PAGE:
<div class="c-accordion__content">
            Lorem ipsum dolor sit amet, consectetur adipiscing elit. Fusce laoreet ultricies risus, sit amet congue nulla mollis et. Suspendisse bibendum eros sed sem facilisis ornare. Donec sit amet erat vel dui semper pretium facilisis eget nisi. Fusce consectetur vehicula libero vitae faucibus. Nullam sed orci leo. Fusce dapibus est velit, at maximus turpis iaculis in. Pellentesque ultricies ultrices nisl, eu consequat est molestie sit amet. Phasellus laoreet magna felis, ut vulputate justo tempor eu. Nam commodo aliquam vulputate.
        </div>
    </div>
</div>

A data-active attribute has been added to the element which previously triggered the is-active toggle when clicked. This attribute's value represents the element where the is-active toggle should take place, which as before is the top-level c-accordion element. Note the addition of a new js-accordion class rather than hooking into the existing c-accordion class. This is to decouple functional aspects of the component from it's styling.

Let's take a look at the JavaScript:

// Grab all elements with data-active attribute
var elems = document.querySelectorAll("[data-active]");

// Loop through if any are found
for(var i = 0; i < elems.length; i++){
    // Add event listeners to each one
    elems[i].addEventListener("click", function(e){

        // Prevent default action of element
        e.preventDefault();

        // Grab linked elements
        var linkedElement = document.querySelectorAll("." + this.getAttribute("data-active"));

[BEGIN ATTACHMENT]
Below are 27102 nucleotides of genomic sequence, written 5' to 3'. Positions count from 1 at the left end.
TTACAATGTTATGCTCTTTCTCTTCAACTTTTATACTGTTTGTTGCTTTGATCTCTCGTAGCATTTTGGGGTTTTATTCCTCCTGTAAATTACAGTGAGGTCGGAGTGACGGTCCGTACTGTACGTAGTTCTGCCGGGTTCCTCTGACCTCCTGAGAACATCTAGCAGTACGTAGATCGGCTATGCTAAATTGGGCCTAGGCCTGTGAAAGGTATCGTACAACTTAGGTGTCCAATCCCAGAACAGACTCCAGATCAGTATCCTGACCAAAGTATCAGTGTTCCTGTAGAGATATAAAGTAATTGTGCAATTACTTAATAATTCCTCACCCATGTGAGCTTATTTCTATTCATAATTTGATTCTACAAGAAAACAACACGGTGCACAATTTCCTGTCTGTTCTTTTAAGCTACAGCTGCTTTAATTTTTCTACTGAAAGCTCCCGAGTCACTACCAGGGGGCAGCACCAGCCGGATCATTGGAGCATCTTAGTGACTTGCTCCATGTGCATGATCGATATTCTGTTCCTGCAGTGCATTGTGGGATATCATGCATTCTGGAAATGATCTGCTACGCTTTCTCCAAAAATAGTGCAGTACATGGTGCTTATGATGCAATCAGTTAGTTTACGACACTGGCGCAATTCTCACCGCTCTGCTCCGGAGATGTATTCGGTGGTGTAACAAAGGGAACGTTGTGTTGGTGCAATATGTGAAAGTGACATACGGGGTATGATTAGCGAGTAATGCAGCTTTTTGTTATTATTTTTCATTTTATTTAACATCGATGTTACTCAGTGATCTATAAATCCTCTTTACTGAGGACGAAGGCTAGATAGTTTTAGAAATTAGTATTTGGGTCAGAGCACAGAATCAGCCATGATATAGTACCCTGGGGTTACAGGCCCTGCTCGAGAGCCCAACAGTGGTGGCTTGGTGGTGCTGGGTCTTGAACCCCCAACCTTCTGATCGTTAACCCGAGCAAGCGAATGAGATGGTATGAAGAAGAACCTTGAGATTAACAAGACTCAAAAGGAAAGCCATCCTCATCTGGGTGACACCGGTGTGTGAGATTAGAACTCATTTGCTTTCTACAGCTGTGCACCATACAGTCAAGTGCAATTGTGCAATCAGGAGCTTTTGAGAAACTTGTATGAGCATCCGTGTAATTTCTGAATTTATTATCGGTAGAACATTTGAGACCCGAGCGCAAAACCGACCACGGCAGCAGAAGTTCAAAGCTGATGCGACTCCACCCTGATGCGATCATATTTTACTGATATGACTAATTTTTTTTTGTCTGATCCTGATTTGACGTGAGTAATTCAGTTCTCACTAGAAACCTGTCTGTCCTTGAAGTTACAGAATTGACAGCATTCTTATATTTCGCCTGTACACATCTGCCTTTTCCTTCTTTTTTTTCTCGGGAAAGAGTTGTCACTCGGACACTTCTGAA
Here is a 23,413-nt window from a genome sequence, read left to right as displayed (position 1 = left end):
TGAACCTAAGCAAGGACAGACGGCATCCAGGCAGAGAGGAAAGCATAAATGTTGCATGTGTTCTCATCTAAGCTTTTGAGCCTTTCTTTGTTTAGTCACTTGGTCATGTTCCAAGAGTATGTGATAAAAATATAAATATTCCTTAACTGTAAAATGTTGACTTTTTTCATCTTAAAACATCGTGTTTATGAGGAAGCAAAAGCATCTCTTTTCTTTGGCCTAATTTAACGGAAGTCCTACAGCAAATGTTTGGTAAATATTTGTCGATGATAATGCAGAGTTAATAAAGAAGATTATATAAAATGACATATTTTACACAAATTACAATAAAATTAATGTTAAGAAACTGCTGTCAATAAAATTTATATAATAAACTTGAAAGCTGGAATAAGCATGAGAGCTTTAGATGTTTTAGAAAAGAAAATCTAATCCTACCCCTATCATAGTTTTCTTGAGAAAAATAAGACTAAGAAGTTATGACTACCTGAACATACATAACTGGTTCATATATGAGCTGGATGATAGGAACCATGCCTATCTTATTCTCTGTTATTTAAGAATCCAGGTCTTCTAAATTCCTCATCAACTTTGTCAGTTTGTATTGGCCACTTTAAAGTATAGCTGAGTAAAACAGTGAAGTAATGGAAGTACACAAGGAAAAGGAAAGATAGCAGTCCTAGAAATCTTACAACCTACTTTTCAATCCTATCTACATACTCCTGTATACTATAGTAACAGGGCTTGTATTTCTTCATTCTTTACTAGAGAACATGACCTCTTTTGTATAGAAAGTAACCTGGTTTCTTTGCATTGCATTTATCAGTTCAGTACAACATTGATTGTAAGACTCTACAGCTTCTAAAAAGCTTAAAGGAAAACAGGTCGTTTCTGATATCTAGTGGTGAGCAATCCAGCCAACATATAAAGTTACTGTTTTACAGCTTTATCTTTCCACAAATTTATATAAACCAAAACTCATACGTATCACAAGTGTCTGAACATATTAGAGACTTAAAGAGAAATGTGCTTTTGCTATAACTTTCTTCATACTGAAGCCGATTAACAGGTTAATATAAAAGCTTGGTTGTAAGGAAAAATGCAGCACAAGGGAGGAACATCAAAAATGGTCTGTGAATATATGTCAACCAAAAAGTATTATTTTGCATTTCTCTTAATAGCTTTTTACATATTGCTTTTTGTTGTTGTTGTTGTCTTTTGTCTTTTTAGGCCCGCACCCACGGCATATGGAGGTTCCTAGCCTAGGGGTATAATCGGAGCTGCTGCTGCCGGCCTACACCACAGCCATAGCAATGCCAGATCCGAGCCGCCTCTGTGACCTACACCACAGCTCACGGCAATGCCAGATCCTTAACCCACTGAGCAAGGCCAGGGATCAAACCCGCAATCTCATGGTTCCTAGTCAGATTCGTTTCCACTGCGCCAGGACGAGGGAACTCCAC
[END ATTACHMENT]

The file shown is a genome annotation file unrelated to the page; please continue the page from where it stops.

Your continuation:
// Toggle linked element if present
        for(var i = 0; i < linkedElement.length; i++) {
            linkedElement[i].classList.toggle("is-active");
        }

    });    
}

This has certainly improved things as we no longer have to write code to grab any elements, just attach a data-active attribute to our trigger element and specify a target element. As it stands, this function can be used for any other component where a click-based is-active class is required without any additional coding. Full example below:

See the Pen #2) Accordion Component w reusable is-active function by Luke Harrison (@lukedidit) on CodePen.

Improving our reusable function

This reusable function works, but when scaled, we have to take care to make sure trigger and target element classes don't conflict with one another. In the example below, clicking one accordion would trigger is-active on all of them.

<div class="c-accordion js-accordion">
    <div class="c-accordion__header" data-active="js-accordion">First Accordion</div>
    [...]
</div>

<div class="c-accordion js-accordion">
    <div class="c-accordion__header" data-active="js-accordion">Second Accordion</div>
    [...]
</div>

<div class="c-accordion js-accordion">
    <div class="c-accordion__header" data-active="js-accordion">Third Accordion</div>
    [...]
</div>

Adding number suffixes to each js-accordion reference does solve the problem, but it's a hassle which we can do without. A good solution would be to instead implement scoping to our reusable function which would enable us to encapsulate our toggles so they only effect the elements we want.